Threads of your hair and her hair mingle on the carpet. The window is open and you can smell the strip. You suck it, then her (asleep beside you), into your lungs. Married. The suite is disorienting and you miss your house. You and your wife’s now. The all-white bedroom you’ve fashioned. The only set of rooms that will remain private when you die. Your daughter will insist. Years from now everyone will see the peacock glass, down to the den and the three televisions. Imagine the burgers on the stove. But no one will know this. Precious quiet hour.
I am small, yet my little finger is big enough to change the direction of winds. I have nothing really to say, yet waves of radiation pulsate perpetually from my mouth. Oh, I am busy, so busy, spinning out the diminutive fabric of my business, thinking it cozies everything but knowing beyond admitted awareness that it only covers the tiny openings of my eyes. My tantrum-ed feet, inches long, spider off quakes, and dust storms block the sun as my hair dishevels. You can't win a power struggle with an insecure child, but tell that now to the shouting earth.
My friend Chris says life happens off the meditation cushion. Accomplish love he says, as if it's an achievement, like enlightenment, available daily along with commuting and a paycheck. Oh, but throw in prayer, he says - that's key. I stare intently for hours at what is without deeply wanting what is not yet. I like my complications fully complicated, my efforts at effortlessness concentrated, regular. The price of my animal's consciousness with awareness is hours on the mat. This morning a black kitty curled up on my crossed legs and fell asleep purring out her encouragement for the resident amateur.
My mother asks again and again if we will see our mother today. You mean your mother, I ask? She’s sure that we have the same mother. And it doesn’t matter if I tell her gently. It doesn’t matter. What matters is the moment we are in. The blue eggshell of the sky. The smile she releases slowly as we eat our Vietnamese sandwiches from the truck parked on Wilshire. What a treat to be with the woman who gave me life but thinks that I’m her sister. For now, we are sisters eating sandwiches, in and out of conversation.
Place finger in sauce pan on low. Gradually add entire hand. With other hand, combine dirt from childhood home with piece of favorite camp shirt. Song that's made you cry. Page of a book that's made you laugh. Graduate to larger pot, seasoning with salt. Add water. Not enough to submerge. Leave it all behind. Boil down. Break down. Steam away doubt. Simmer away fear. Boldly blend in vulnerability and bubble. Pour out on warm concrete. Harden in the sun. Allow ample time for this. Sleep in a bed of flowers. In a bed of your making. Trust someone's arms.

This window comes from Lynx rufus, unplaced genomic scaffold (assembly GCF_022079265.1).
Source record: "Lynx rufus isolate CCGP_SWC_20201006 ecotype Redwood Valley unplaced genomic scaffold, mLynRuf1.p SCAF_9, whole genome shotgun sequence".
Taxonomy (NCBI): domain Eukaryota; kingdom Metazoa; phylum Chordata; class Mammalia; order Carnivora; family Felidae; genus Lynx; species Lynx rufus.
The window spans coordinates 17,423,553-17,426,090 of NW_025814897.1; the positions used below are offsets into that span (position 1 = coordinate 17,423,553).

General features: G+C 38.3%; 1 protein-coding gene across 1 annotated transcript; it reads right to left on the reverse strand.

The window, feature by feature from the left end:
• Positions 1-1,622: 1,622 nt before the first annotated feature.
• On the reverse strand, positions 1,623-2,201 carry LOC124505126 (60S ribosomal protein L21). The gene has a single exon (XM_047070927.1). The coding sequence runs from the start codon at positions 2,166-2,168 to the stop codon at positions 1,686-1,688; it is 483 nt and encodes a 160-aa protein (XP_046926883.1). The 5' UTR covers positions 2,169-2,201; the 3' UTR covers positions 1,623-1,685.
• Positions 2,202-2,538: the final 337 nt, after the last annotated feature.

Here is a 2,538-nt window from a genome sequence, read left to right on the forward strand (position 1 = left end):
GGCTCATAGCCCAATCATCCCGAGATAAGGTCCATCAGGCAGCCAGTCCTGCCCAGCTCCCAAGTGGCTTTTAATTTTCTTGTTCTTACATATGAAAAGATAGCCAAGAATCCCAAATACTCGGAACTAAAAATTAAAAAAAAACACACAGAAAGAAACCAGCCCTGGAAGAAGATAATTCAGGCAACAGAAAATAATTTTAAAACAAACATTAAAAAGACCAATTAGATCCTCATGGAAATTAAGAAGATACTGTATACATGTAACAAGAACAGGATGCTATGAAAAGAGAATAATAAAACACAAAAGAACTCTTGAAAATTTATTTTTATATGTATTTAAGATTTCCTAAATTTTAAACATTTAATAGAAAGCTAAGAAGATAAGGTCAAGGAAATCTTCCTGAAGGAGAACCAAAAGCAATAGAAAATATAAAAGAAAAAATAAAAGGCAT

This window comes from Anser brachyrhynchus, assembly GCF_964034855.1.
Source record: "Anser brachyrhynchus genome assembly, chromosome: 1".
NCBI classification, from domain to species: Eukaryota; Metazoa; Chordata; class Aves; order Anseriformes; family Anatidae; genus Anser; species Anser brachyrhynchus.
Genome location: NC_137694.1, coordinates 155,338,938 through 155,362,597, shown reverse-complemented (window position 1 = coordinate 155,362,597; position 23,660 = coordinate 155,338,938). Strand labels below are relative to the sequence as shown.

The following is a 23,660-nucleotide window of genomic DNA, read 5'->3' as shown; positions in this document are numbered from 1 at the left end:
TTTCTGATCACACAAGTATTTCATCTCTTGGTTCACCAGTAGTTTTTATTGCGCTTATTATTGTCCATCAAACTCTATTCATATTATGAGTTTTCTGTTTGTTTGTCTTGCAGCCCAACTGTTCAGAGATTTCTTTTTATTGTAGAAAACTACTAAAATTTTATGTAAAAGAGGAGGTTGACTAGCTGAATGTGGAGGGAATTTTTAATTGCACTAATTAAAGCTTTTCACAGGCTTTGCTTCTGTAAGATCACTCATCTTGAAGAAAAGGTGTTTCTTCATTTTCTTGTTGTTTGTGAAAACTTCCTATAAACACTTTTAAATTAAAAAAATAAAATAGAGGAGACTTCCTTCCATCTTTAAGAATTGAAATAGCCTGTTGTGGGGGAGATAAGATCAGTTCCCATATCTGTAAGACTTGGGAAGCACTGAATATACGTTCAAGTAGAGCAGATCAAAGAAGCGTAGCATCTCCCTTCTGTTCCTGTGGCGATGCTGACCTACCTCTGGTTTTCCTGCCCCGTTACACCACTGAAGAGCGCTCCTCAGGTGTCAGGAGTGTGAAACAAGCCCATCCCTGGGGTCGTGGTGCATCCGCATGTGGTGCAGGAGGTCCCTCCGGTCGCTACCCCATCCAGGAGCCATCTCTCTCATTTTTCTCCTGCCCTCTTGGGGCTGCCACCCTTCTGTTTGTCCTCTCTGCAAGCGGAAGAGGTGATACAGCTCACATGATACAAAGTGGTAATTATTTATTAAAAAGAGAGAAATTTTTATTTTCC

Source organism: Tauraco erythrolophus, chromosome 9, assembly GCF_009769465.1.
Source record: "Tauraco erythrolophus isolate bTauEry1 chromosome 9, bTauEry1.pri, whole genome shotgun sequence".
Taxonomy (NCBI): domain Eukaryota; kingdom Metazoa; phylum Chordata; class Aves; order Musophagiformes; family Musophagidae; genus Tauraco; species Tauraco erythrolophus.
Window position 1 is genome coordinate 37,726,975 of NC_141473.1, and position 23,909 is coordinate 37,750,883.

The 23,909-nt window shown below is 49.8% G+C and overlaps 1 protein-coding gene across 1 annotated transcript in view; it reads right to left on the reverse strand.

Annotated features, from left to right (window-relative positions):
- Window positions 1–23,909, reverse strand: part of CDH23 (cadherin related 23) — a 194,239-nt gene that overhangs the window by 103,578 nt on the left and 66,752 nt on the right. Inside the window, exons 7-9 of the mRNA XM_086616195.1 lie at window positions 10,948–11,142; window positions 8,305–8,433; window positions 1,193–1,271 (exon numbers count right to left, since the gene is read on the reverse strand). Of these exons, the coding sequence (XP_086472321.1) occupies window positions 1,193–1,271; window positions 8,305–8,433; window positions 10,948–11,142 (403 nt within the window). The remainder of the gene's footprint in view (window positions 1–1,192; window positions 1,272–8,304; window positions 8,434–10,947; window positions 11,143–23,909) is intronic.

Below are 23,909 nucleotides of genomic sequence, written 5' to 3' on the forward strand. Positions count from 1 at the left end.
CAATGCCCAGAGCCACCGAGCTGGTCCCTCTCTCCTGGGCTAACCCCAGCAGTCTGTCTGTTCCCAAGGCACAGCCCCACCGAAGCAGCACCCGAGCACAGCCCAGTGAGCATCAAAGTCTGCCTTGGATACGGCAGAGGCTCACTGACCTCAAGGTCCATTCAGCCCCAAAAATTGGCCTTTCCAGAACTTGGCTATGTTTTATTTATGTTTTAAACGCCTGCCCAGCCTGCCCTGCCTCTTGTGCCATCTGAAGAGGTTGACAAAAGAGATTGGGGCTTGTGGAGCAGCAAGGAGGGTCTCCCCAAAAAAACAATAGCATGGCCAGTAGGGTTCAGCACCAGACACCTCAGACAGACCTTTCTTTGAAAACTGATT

I am reading a poem, or I am told it is a poem, but, anyway, I am reading it until. Until this, this thing. This, this, this, illegible, unintelligible, ineligible thing before me brought. Tribute?! Factcheck. Bullshit a bullshitter. Unconscionable. Stumblingblock: fallback: encyclopedia. No, indeed. As I had thought! Unconscionable. There is no such a place. Crumbling of lyric. Dissipation. Suspend belief? The truth reveals, and it is that there is no river called by that name no it’s another place another state and because of the mistake some huge chunk of life gone missing some huge something else revealed.
Now I don’t have a face for the movies. I have good cheekbones and my profile's alright but I don’t have a face for the movies. I’m standing in for Loretta Dugal cause we have the same skin color. I’m in a car with this man Mitchell who is the same color as Ian Clarke. Mitchell starts to play like the car is really running and we’re going on a trip somewhere. And even though it’s just a warehouse I close my eyes like we are driving. And even though it’s just lights I make believe I’m covered in sun.
The conversation was polite--she's Canadian after all--but surface. Her interest seemed genuine when I mentioned I wanted to be a writer, the way a mother is interested in her five-year-old's finger painting. I needed to flaunt my understanding, to let her know that I get it, and hated to think I was being patronized. She tolerated my high school English critiques with all the grace that you'd expect, but as the food dwindled, my desperation grew. I felt like I was missing my chance, that somehow if I won her approval, everything would be okay. I would matter.
No one said before how strange this would be. Now everyone tells me, Strange is normal, usually smiling, excited for the future. But their strange is optimistic. Mine is neutral at best, teetering between awe and fear. It's strange to be alone then realize there is another, another heartbeat, an other here. Strange to be both I and we, to count as one or two as I or we please. Here we are, here I am: one waiting to be two. Does this, this connectedness, persist? Mother believes so. Our bond will weaken, she says, once you have your own.
OK, stormy remnant. Who brings milk to a star party? The astronomer takes his laser pointer and bends a wry flamenco across the dark. I'm at the end of my neck. I can't see one bean or jaunt of light. "I don't care." I don't think its wrong, but I can hold all of you except your eyes. Saturn may be a halo's paint; the long way to Venus is queued altogether wrong. This abrupt brisk feels citrus. Only the earth rounds under the different weathers. Hug me back, "You are here." There's no dot can accommodate such a stance.